Additionally, the policy carries insidious, nationalist tones that appear to be disguised as a form of cultural education. 

Professor G. Arunima of Jawaharlal Nehru University told me that when read closely, the nationalistic agenda of the policy becomes glaringly clear.  One very obvious way is the repeated reference to inculcating “Indian values”, present in the country from its supposedly glorious ancient past, and to be revived via this new form of education,“ she wrote to me. 

There is no expansion on what these “Indian values” are, raising concerns that the BJP will once again attempt to impose malicious nationalist ideologies. Instilling a value of Indian culture is not a bad thing, but there is a concern about what constitutes as “Indian values”. Given the BJP’s focus on pushing their Hindu nationalist agenda, this likely includes “values” that discriminate against religious, ethnic, and gender minorities. This is not a far stretch, as the BJP has already made efforts to literally change history to reflect their bigotry. 

In 2017, textbooks in the state of Rajasthan glamorized Hindu nationalists and their ideologies. It wouldn’t be surprising if the new NEP follows a similar path, which will only incite even more violence against marginalized groups. 

But perhaps the biggest concern is that it appears education in India is now becoming another cog of capitalism. Currently, a great deal of higher education, as well as a part of secondary schooling, is subsidized by the Indian government. However, with the NEP, there’s reason to fear that education will now become a tool of the elite.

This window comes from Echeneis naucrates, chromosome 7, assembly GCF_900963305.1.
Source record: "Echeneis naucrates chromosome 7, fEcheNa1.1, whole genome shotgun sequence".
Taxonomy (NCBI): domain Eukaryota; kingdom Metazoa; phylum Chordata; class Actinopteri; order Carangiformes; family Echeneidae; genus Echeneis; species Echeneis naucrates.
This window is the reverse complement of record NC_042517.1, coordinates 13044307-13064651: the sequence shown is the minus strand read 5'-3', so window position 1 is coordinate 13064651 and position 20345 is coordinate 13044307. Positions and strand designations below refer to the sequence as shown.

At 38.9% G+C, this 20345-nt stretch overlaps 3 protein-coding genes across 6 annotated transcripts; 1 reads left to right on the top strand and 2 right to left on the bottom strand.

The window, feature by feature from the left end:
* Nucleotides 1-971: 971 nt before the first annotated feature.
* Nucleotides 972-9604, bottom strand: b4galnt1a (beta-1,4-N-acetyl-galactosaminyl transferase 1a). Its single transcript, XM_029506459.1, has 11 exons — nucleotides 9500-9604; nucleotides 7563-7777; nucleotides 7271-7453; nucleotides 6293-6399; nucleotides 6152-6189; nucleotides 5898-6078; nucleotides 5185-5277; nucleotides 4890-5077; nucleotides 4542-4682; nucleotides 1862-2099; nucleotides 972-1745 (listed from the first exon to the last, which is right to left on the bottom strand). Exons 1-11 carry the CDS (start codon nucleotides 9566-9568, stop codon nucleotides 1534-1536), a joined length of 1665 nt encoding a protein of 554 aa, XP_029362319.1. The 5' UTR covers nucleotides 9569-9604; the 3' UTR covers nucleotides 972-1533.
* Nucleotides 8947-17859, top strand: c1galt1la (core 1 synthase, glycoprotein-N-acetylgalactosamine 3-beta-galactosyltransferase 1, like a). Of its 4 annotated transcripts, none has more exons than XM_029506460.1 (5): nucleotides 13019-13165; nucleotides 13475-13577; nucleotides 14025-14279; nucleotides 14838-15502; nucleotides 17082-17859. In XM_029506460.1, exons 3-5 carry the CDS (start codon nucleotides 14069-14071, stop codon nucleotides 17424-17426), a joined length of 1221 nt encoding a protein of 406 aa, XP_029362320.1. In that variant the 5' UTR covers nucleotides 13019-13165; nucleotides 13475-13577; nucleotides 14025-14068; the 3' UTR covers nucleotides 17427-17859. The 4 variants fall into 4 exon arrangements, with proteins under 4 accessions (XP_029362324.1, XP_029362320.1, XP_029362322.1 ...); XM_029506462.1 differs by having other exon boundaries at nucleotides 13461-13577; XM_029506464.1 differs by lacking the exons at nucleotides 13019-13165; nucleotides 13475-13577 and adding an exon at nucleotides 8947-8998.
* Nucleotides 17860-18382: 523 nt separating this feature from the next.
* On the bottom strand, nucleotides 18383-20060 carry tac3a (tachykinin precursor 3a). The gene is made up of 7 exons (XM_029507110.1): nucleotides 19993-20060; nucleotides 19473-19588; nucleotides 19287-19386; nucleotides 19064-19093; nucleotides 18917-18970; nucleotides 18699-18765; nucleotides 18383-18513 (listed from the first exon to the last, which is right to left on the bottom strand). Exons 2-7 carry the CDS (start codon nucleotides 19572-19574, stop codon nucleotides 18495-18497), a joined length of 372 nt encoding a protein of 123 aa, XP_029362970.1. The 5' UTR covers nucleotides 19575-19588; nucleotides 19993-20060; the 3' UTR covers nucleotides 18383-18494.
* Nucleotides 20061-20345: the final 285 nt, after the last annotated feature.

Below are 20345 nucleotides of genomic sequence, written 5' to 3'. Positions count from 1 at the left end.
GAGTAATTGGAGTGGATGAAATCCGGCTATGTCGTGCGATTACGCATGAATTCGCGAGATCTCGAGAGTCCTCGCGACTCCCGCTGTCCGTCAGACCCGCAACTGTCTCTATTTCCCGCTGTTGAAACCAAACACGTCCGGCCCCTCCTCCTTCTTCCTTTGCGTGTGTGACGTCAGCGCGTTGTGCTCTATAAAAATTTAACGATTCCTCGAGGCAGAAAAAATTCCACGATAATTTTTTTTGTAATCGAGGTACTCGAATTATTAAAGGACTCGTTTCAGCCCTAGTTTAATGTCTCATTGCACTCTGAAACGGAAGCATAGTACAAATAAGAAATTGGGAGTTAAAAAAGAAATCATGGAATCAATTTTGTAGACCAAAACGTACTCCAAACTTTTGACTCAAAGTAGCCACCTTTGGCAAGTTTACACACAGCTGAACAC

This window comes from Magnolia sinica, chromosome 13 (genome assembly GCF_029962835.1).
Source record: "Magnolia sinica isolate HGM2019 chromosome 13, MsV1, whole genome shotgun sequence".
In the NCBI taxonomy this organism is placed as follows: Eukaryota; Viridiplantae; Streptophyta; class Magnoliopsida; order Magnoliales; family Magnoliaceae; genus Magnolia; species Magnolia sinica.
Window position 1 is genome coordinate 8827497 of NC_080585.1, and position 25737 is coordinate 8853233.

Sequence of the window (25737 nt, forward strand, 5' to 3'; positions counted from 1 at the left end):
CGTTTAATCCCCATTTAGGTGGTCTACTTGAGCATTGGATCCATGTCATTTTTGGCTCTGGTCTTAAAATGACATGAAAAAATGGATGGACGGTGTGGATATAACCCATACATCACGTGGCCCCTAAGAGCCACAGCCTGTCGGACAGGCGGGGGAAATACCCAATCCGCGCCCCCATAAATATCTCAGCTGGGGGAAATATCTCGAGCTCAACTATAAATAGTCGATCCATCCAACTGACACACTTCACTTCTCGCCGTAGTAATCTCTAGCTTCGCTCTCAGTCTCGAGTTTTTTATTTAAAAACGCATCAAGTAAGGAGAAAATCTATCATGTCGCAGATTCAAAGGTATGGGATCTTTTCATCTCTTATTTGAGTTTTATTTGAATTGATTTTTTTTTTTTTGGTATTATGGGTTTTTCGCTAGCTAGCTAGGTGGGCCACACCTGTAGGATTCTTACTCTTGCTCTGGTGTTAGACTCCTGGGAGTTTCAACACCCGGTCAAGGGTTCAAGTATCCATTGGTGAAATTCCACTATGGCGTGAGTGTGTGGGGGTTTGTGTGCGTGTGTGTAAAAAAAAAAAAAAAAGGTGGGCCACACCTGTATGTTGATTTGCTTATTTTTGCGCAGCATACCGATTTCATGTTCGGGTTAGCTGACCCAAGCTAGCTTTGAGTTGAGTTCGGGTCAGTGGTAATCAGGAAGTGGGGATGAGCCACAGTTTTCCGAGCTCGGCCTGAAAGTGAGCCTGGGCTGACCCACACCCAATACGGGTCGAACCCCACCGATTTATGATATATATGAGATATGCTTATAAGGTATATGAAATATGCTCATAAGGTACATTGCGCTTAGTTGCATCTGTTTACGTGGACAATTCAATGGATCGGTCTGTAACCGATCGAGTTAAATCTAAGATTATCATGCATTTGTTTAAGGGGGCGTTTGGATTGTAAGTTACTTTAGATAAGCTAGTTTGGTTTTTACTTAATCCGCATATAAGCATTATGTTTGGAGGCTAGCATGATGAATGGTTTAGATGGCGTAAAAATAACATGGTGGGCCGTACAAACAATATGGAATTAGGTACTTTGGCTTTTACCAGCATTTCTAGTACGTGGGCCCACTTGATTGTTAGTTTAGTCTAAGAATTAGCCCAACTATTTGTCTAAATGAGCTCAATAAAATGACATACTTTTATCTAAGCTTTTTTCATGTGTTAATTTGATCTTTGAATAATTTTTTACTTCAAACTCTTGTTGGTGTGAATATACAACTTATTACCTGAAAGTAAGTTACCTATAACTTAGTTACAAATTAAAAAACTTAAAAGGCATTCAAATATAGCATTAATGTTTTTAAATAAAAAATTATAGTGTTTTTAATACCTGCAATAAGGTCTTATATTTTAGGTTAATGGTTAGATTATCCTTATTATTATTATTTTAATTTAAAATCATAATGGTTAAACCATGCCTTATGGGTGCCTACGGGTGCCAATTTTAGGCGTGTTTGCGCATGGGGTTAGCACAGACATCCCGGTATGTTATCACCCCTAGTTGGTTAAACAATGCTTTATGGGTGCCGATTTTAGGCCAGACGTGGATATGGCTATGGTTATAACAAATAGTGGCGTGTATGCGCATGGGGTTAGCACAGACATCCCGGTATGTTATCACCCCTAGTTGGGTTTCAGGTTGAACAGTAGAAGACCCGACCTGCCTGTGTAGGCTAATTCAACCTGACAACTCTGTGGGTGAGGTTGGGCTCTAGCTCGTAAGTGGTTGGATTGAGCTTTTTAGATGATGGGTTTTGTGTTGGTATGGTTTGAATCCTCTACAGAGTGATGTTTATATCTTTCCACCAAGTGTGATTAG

Professor G. Arunima told me that the NEP ultimately works to make education inaccessible to marginalized groups in India.  We are going in the direction of education to be paid for by loans, and in India, this will greatly hamper the poor, and all marginal groups who have benefited from subsidized education, and reservations (affirmative action),” she told me. “So clearly the elite, economic and social, will benefit the most, and all marginal groups (lower castes, Muslims, Adivasis) will be hit the hardest.”  

Education in India has always been built for upper class, upper-caste men. Lower class and lower caste students are already more likely to drop out of school in India. As education becomes more privatized and exclusive, these students will be even more affected. They will be unable to afford the steep fees of higher education.

Though the NEP faces widespread controversy, there’s no shortage of praise for it either. Especially from politicians of the BJP. Prime Minister Narendra Modi claims that the policy will emphasize creative thinking while eliminating the intense, stressful “rat race” of education today. 

As I read more and more praise for the NEP, I start to wonder whether any of it would actually uplift Indian students. When it comes to assessing the nature of the NEP, there’s no doubt that it is ultimately a tool of capitalism and marginalization. The Indian government cannot claim progress while also being enablers of oppression.

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Apoorva Verghese

By Apoorva Verghese

Editorial Fellow